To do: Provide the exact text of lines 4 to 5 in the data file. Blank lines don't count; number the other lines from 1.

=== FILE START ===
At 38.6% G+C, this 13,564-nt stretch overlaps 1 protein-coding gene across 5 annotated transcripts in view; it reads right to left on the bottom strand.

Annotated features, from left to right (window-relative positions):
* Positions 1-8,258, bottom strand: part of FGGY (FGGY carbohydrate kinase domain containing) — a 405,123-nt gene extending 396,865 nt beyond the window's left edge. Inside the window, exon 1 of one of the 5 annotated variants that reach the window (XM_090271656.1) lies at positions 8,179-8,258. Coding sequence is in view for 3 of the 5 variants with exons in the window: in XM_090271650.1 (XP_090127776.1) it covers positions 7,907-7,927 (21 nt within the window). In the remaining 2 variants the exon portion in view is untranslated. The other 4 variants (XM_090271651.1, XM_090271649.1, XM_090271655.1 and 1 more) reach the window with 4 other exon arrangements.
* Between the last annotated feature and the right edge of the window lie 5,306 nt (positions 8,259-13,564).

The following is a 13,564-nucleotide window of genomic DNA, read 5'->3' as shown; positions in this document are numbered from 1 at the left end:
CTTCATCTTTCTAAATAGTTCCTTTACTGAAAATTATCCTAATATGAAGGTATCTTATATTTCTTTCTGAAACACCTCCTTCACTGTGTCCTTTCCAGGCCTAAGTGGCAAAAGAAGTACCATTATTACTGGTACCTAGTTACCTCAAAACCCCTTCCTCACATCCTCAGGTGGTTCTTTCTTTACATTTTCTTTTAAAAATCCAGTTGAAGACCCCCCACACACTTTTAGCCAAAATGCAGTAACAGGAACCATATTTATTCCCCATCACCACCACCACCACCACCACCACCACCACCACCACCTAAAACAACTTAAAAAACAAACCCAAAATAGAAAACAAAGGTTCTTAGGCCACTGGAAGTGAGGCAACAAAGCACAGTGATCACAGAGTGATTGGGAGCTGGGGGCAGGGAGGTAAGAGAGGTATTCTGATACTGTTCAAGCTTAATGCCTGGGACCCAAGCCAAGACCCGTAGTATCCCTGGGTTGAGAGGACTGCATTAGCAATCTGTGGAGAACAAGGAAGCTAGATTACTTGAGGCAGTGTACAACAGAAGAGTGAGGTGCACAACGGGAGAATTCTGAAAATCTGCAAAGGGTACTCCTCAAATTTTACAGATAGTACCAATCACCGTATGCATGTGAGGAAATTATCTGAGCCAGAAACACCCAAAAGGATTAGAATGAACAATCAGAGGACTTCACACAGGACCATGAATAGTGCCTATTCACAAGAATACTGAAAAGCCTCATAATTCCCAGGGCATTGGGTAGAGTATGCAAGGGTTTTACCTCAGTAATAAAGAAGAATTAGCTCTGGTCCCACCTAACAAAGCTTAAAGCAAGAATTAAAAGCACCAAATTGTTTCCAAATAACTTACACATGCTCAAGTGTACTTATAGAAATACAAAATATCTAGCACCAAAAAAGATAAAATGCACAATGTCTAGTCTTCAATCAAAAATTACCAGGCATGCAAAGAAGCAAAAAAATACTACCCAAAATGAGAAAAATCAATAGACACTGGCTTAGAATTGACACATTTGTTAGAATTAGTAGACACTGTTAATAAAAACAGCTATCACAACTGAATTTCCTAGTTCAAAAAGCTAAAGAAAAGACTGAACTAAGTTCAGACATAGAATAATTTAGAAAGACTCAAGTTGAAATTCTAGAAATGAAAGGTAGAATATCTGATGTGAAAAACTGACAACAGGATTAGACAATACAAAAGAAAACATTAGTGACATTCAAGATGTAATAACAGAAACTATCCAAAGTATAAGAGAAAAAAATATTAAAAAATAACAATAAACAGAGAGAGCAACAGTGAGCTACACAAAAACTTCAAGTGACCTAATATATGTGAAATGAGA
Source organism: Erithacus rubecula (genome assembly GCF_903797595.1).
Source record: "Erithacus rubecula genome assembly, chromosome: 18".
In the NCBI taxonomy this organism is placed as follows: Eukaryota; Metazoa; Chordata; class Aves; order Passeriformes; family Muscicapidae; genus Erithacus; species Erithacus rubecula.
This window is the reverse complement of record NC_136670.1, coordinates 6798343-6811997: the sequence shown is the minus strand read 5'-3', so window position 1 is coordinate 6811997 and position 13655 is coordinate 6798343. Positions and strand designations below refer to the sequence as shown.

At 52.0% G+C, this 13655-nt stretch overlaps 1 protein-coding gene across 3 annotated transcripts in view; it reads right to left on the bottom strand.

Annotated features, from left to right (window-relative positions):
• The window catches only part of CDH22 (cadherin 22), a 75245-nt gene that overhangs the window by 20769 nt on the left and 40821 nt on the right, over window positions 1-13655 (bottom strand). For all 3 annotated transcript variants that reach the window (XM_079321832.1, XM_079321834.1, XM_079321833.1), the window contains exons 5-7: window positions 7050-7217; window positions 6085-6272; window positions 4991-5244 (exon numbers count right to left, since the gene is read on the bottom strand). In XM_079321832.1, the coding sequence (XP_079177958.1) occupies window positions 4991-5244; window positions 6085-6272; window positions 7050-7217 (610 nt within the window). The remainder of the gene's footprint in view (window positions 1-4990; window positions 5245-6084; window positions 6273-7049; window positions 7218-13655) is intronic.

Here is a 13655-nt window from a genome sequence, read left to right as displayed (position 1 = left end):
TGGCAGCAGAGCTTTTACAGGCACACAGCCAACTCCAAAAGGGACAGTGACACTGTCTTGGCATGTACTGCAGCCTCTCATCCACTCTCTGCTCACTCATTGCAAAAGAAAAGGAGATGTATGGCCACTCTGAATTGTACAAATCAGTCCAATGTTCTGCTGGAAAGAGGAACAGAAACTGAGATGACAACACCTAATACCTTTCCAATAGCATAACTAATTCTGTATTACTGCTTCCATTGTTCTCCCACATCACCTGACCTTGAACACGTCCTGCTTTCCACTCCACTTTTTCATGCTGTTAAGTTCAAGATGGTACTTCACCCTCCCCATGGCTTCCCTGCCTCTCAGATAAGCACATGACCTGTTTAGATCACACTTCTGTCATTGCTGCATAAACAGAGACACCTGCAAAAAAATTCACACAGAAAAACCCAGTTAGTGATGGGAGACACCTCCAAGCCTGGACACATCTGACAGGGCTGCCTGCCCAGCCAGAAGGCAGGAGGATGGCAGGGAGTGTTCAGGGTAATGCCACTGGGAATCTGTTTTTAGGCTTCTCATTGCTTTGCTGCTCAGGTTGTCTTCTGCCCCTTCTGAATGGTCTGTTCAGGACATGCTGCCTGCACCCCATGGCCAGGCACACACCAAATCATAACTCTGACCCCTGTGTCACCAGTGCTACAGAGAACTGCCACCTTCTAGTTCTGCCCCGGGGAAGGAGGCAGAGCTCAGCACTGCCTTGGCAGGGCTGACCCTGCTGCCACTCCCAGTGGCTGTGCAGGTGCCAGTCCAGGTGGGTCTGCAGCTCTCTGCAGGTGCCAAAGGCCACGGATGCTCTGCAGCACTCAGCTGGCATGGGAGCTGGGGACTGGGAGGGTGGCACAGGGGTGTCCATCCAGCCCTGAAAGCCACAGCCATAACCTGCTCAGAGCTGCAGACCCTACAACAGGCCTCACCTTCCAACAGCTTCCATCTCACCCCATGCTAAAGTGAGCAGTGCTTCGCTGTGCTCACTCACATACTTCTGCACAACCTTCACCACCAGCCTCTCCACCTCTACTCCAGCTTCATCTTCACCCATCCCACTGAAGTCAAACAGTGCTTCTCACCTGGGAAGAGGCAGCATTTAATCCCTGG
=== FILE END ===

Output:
* Between the last annotated feature and the right edge of the window lie 5,306 nt (positions 8,259-13,564).

The following is a 13,564-nucleotide window of genomic DNA, read 5'->3' as shown; positions in this document are numbered from 1 at the left end: